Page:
Weight is bad for the brain

A plus-size woman looks at herself in the mirror. Evidence suggests that being obese, or even just overweight, can alter the brain’s physical structure, which in turn can trigger memory problems and an increased risk of dementia. PHOTO | FILE

What you need to know:

  • Luckily, losing weight, even through surgery, might improve your memory and cognitive functioning.  Researchers at Kent State University, Ohio tested the memories of 150 overweight people before they underwent gastric bypass surgery. Twelve  weeks after surgery, those who’d had the operation showed improvements in memory.

Piling on the pounds isn’t good for our hearts, joints and arteries, but it now appears that it can also damage our brains. Evidence suggests that being obese, or even just overweight, can alter the brain’s physical structure, which in turn can trigger memory problems and an increased risk of dementia. This excess weight can also prematurely age the grey matter or the ‘thinking part’ of the brain – the brain cells which are responsible for muscle control, seeing, hearing, memory, emotions and speech. On average, it adds a whopping 16 years!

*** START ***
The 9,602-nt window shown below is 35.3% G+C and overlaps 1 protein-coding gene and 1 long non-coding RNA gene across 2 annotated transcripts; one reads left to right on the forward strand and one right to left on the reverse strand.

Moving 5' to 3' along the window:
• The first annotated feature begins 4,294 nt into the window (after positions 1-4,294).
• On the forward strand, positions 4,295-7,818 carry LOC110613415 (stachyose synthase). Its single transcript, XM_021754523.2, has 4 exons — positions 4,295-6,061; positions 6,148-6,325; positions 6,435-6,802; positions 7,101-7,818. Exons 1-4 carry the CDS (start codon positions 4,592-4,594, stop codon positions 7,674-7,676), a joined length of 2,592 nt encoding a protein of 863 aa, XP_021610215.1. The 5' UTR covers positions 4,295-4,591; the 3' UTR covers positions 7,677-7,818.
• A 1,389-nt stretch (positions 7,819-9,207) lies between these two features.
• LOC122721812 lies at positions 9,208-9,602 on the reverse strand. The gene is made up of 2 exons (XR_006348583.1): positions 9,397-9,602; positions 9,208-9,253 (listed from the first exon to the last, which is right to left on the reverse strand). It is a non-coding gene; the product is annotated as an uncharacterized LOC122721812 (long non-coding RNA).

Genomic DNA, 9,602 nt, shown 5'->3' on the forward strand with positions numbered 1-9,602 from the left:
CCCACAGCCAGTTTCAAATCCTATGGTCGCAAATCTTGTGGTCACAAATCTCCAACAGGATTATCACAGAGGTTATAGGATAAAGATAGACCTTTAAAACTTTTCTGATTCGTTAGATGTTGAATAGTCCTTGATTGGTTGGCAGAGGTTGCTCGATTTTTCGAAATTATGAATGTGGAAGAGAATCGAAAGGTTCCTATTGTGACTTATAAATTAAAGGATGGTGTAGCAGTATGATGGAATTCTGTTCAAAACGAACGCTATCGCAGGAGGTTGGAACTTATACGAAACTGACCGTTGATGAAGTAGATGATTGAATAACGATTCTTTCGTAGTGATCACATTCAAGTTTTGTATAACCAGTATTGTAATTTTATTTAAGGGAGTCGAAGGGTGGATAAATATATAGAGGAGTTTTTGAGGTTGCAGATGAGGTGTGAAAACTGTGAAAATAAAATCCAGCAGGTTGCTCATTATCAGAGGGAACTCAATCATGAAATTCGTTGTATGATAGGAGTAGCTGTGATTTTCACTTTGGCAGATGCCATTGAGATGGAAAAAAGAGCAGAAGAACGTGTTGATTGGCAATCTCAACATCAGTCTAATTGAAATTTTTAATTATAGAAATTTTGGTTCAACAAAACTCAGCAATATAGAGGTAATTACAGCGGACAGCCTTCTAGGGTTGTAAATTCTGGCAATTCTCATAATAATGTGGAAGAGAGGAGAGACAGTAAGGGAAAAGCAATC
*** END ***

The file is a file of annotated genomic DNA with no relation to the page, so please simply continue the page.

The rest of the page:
Interestingly, being overweight can change the way we think too, affecting our judgment and making us crave even more high-calorie sustenance. The result? We go looking for a food ‘fix’ much the same way a drug addict seeks out drugs. With an increasing number of overweight people in Kenya, the future doesn’t look bright. 

In April 2011, researchers at the Karolinska Institute in Sweden found that the risk of dementia in later life is 71 per cent higher for overweight people, and around four times greater for those who were obese in middle age.

Researchers believe a shrunken brain is less resilient to damage from the abnormal protein clumps in the brain called plaques that kill brain cells and cause Alzheimer’s.

Luckily, losing weight, even through surgery, might improve your memory and cognitive functioning.  Researchers at Kent State University, Ohio tested the memories of 150 overweight people before they underwent gastric bypass surgery. Twelve  weeks after surgery, those who’d had the operation showed improvements in memory, moving from a score of mildly-impaired into the normal range, while those who didn’t have surgery didn’t exhibit the same improvements.

Welcome!

You're all set to enjoy unlimited Prime content.